As immigrants in this country, many face hard realities like leaving our home countries due to violence and insecurity, assimilating to a new way of living, missing our families back home, and even learning a whole new language.
As a multilingual person living and speaking in the U.S., who is from Mexico, I know first hand the discrimination against those not speaking English only. This cruel bias affects more than 60 million bilingual Americans.
The percentage of bilingual people in the U.S. practically doubled from the year 1980 to 2018. Today, close to 23% of the total population in the U.S. are considered bilingual.
It feels ironic at best that during Hispanic Heritage Awareness Month, that such explicit bias is put on pause.
I have often felt insecure as I walk into the grocery store in Dallas speaking Spanish. People stop and look at me in a certain way just because of my language and intonation.
Earlier this year in pre-covid times, I was sitting with a group of friends from Colombia and Mexico at a local bar in Dallas. We frequent this place because of the live music and a relaxed setting, feeling patrons were open-minded and of a “free-spirit.”
As our conversation was in Spanish, a white woman at a table behind us turned around and declared I had an “annoying voice” that was too loud.
We told her to stop talking to us. But she kept yelling, asking my friends how they could stand my voice. I said nothing. My friend Mariajose defended me, and after around 5 minutes the woman stopped.
For days I pondered how I would have responded to her in English. If this conversation had been in Spanish, I would not have second-guessed my pronunciation or the grammatical structure of my response.
Even though I have been bilingual since I was six years old and I hold a bachelor’s in linguistics and a master’s in bilingual education, I felt impotent. It was as if all of my traumas as an immigrant impeded me from defending my linguistic ability.
Such expressions of discrimination are common, not just for me, but for millions of Americans, who are taunted with “Speak English!” or “This is America!”
In 2016, 22% of children in the US spoke a language other than English at home. It is important to learn English because they can participate in school, at the same time studies suggest that there are clear benefits for supporting children in maintaining their first language. Being bilingual is associated with increased abilities to solve problems and focus.
During my first year as an educator in the country, I was shocked to see that during Hispanic Heritage month, starting September 15th and ending on October 15th, those same people who would often undermine my language or criticize my pronunciation were now proudly wearing huipiles (traditional indigenous dresses), eating tacos, and buying piñatas.
It was as if our culture was appreciated and a trendy topic to post on social media — just for that month. Throughout the year, linguistic micro-aggressions remain.
People often remark, “Wow, your English is so good! How did you learn it?”
I respond by sharing school credentials and justifying my brain’s ability to code-switch. I still don’t understand why I often have to explain my ability to communicate in two or more languages.
Language can alter the physical structure of the brain. It has been shown that bilingualism can lead to greater brain matter density and volume in regions associated with sensory processing, such as the primary auditory cortex. A language can change the way you perceive your surroundings.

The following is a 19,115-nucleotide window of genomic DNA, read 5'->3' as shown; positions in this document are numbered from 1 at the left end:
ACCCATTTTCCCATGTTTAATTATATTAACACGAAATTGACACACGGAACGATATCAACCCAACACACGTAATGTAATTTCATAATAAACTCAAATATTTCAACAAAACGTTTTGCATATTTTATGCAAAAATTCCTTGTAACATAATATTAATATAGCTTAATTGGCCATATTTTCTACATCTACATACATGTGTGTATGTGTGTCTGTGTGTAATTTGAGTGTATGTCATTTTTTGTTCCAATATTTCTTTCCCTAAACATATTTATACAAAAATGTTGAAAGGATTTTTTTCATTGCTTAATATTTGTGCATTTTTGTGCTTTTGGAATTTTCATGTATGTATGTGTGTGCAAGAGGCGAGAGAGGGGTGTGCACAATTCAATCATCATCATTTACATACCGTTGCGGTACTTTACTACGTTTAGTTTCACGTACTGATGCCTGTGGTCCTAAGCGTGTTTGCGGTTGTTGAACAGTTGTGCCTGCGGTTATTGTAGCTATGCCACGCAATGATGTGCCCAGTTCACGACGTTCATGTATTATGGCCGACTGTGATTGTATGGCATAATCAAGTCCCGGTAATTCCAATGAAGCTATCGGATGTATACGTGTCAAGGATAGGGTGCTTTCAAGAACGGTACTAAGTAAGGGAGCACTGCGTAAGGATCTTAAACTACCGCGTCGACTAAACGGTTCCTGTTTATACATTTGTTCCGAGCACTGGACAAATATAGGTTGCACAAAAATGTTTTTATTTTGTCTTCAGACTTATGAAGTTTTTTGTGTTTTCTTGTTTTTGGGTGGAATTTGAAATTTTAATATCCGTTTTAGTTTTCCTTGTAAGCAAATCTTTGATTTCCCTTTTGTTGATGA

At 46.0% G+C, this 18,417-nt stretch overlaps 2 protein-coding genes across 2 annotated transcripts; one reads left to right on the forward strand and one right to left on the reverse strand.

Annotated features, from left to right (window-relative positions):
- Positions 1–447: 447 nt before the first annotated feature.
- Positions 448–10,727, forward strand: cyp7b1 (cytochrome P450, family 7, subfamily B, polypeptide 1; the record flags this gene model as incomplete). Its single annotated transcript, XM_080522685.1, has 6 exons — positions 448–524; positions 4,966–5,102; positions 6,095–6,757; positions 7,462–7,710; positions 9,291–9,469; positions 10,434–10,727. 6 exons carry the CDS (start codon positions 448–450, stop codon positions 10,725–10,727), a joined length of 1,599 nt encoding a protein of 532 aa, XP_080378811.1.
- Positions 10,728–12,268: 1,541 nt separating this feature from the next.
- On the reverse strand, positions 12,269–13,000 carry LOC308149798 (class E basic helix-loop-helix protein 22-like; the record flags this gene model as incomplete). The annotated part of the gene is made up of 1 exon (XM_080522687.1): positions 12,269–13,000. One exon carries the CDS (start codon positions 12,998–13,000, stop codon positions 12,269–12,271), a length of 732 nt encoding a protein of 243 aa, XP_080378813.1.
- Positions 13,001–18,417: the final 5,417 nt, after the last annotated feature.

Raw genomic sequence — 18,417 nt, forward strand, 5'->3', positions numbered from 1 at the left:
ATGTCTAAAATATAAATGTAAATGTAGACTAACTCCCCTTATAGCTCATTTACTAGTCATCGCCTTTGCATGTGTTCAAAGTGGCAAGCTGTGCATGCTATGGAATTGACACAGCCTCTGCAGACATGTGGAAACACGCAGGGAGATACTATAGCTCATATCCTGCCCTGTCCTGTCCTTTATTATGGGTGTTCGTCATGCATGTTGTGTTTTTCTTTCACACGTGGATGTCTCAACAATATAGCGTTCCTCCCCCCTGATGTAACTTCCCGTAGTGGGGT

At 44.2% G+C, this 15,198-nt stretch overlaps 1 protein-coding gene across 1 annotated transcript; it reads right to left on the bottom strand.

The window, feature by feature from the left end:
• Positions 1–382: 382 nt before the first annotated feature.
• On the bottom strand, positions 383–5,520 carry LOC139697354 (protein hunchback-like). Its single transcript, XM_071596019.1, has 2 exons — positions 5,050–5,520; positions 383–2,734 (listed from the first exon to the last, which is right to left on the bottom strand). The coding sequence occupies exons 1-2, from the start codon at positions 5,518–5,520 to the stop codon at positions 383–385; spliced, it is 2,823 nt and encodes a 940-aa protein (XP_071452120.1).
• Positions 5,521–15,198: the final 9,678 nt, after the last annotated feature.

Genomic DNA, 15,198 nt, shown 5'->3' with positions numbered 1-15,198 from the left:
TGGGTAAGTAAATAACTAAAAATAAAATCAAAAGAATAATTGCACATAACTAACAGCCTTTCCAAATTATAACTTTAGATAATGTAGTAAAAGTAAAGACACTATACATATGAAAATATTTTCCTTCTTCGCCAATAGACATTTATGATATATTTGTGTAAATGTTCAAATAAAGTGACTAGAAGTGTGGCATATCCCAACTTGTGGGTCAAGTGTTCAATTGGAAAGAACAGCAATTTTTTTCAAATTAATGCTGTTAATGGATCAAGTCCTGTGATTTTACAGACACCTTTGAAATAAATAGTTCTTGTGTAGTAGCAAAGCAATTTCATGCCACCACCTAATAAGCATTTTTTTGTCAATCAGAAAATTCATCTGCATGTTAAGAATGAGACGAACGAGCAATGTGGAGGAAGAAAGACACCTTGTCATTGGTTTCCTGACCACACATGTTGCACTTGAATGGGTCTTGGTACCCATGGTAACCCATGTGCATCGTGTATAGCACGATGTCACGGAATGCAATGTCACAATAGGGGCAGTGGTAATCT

The experiences of my English-speaking friends who were bilingual or learning Spanish were very different. The same people who questioned why my accent was good, would praise my friend’s ability to speak simple phrases such as “hola, amigo” and “muchas gracias.”
I had to learn how to work on my pronunciation to come off as more professional and intelligent. But whenever someone who was learning Spanish talked to me, I had to smile as if they were doing a magic trick.
Linguistic bias is the concept of how word choice exposes the social-category perceptions that are related to a group or individual. For example, when we listen to someone with an accent and assume that they don’t know what they are talking only because of how they sound.
It also appears when someone who doesn’t know your language randomly approaches you and starts telling you stereotypical phrases they have heard in the movies. I lost count of how many people have walked to me throughout the years and said “mucho bueno” or “chica” to me without any previous interaction, possibly because they have seen Modern Family or the movie Spanglish. It often feels as if people perceive us as fictional characters.
This Hispanic Heritage Month, everyone can work on linguistic bias. This includes stopping to recognize predisposed perceptions of someone because of their language or the way it sounds.
Instead of laughing at a mispronunciation, reflect on the process of that person’s brain and their cognitive ability to switch back and forth. Do not assume that because a person is Latinx or has a Hispanic sounding last name that they will speak Spanish.
A language or a specific sound does not define our community. Our heritage, experiences, and collective growth does.
Alejandra Ramos Gómez is a linguist, writer, and educational advocate from Juarez, Mexico. She has been featured in the Chachalaca Review, Latino Rebels, Ms. Magazine, Better, and delivered a TEDx talk about her educational approach. Alejandra serves as the Spanish editor for Dallas Doing Good and is currently working on a book of bilingual poetry and meditations coming out early next year.